Karzai’s brother says he will amend US tax returns; says his businesses are open book

By Deb Riechmann, AP
Monday, September 27, 2010

Karzai’s brother says he will amend US tax returns

KABUL, Afghanistan — The eldest brother of Afghan President Hamid Karzai said he is not aware of a criminal investigation into his activities, an inquiry he claims is more about political differences with the U.S. than wrongdoing on his part.

“I’m hurt, because instead of being praised for what I’ve done, I’m being attacked all the time for political reasons,” Mahmood Karzai, a U.S. citizen who now lives in Dubai and has businesses in Afghanistan, told The Associated Press in a recent interview that touched on corruption claims made against him.

A federal criminal investigation under way in the Southern District of New York is now focusing on possible corruption involving Karzai, a U.S. law enforcement official said Monday. The official spoke on condition of anonymity because the ongoing investigation is in its early stages.

The Wall Street Journal first reported the investigation Monday, noting that prosecutors are trying to determine if they have enough evidence to bring charges of tax evasion, racketeering or extortion against Karzai.

Karzai said he is traveling to New York this week to amend his earnings on his U.S. tax returns to show profits from business deals not previously reported and says he will freely discuss his financial deals with American prosecutors.

“Why should they charge me? I’ve already volunteered to correct the problem. If they want to audit my taxes, they’re welcome to do that,” Karzai told the AP in the telephone interview last week.

“I’m not involved in anything with the U.S. contracts. I’m not involved with any contract with the government. I’m not working for the government. So my activities are completely private with private individuals,” Karzai said. “So my picture is very clear. You’ll never find anybody in the whole country who will say that I gave $10 to Mahmood Karzai for this or that favor. I do my projects here for developing. My whole life is open.”

Karzai said he has not met with investigators or prosecutors in the United States. He said investigators in Afghanistan provided a letter to his lawyer several months ago, saying that he was not the subject of any investigation.

Karzai said he’s been unfairly targeted by U.S. officials because of disagreements the Afghan president has with the U.S. government over policy issues.

“What I don’t like about international politics is that our family is treated like some kind of monarchy,” he said. “In other words, if there’s some dispute on policy matters with my brother, they will attack me or Ahmad Wali (another of the president’s brothers and a power broker in southern Afghanistan) to make him weak. This is to me so un-American.

“To crucify my rights for the sake of getting to my brother — this is an outrageous way of doing things.”

Karzai said he was preparing to amend his tax returns to reflect rental income from his home in Maryland and to show a capital gains on the sale of property in Dubai in the United Arab Emirates, which he held for eight months before making a profit.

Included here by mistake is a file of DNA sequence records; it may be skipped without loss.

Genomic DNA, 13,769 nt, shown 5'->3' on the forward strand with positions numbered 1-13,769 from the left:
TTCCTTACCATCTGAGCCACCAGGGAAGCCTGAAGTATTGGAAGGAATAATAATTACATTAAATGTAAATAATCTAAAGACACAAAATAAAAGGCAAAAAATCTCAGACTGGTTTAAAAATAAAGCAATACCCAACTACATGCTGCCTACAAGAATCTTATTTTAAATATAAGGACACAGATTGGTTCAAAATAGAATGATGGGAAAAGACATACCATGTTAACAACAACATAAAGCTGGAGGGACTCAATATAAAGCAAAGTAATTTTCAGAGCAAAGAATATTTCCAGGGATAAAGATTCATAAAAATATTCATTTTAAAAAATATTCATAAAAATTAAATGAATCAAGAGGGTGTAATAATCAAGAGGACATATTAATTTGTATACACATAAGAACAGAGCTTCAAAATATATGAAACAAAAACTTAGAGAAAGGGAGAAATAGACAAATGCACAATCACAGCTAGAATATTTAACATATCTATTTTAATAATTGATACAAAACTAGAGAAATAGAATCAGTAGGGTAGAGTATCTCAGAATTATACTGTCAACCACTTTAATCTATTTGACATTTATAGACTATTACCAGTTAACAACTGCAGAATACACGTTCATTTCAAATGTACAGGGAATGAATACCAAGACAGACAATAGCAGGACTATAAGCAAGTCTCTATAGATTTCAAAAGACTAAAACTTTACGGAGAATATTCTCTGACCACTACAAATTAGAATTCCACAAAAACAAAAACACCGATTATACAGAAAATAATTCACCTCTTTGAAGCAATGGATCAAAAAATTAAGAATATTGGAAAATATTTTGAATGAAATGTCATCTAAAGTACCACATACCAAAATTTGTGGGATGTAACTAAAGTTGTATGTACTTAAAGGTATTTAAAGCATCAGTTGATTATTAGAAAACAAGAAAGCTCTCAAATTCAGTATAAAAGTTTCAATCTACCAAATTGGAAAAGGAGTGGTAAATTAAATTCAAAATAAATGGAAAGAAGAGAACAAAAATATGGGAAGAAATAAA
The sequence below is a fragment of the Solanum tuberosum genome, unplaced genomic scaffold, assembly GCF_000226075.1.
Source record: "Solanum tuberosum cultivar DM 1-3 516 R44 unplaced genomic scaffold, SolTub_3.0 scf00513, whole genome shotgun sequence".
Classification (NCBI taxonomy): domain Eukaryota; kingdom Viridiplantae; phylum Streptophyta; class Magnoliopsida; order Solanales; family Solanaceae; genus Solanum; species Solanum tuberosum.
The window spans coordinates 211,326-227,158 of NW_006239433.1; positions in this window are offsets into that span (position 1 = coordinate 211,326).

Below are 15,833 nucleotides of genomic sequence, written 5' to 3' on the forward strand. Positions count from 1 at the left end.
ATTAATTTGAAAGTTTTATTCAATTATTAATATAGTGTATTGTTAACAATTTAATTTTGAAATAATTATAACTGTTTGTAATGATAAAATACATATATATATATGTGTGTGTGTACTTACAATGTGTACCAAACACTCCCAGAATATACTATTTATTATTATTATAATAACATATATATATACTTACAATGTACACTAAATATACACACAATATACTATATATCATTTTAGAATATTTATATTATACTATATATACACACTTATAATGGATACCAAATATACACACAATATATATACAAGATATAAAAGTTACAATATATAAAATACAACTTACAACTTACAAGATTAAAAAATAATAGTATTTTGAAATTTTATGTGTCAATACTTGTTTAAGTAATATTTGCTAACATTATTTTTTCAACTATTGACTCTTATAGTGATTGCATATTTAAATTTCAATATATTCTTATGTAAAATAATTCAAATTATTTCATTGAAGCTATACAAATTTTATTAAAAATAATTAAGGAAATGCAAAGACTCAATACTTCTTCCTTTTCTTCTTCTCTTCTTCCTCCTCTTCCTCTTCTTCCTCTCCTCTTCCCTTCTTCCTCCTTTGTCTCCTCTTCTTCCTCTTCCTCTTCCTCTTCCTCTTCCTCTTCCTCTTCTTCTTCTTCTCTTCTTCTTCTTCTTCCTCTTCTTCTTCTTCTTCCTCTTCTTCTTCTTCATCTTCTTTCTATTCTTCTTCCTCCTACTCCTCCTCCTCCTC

“There’s nothing else in my life that will make me part of an investigation,” said Karzai, who spends time in Afghanistan, Dubai and the United States. “If somebody else reported something on me and they want to investigate, I’m open to that. It is no problem. There are so many enemies of our family.”

Earlier this month, Karzai said he made at least $800,000 by buying and then quickly reselling a high-end Dubai villa using a loan provided by the chairman of troubled Kabul Bank. Karzai is a 7 percent shareholder of the bank, which is now being overseen by Afghanistan’s central bank.

Karzai, who has not been accused of any wrongdoing, said the villa sale and the loan to cover for it were organized by Sherkhan Farnood — who has since resigned as Kabul Bank chairman — though it was listed in Karzai’s name. He said he was uncertain about the terms of the loan — or even if bank funds were involved.

Just months after he bought the property for $1.9 million, Karzai said he sold it for about $2.7 million. Again, he said, Farnood handled the deal.

Karzai said that he has focused on development in Afghanistan, including $4 million he and five others invested in a residential project in Kandahar where 11,000 lots have been sold. They also have used proceeds from the sale of the lots to pay for roads, sidewalks, electricity service, a sewage system and water.

He said the project, which could take a decade to complete, is generating revenue for the Afghanistan government — $2 million in fees and taxes already and the expectation of a total of $30 million in payments by the time the project is completed.

Karzai said he was living on income he earned in the United States, including that from a restaurant in Cambridge, Massachusetts. He said he recently sold some of his businesses, including another restaurant in Baltimore, Maryland, to employees. He said he also has sold a car business that he opened several years ago in Afghanistan, but remains part owner of a cement producer, which employees 1,500 people. Thirty-four investors, including Karzai, took a risk by investing in the cement business, which he said has lost between $900,000 and $1 million in each of the past three years.

“I’m really looking forward to the day when my activities will be supported because I’m doing exactly what the United States intends to do in this country,” Karzai said. “And I was encouraged in the beginning when my brother had a good relationship with the government, in the good old days. I was encouraged to do more and more. All of this has turned around now to the negative.”

Blackledge reported from Washington. Associated Press writer Tom Hays in New York City contributed to this report.

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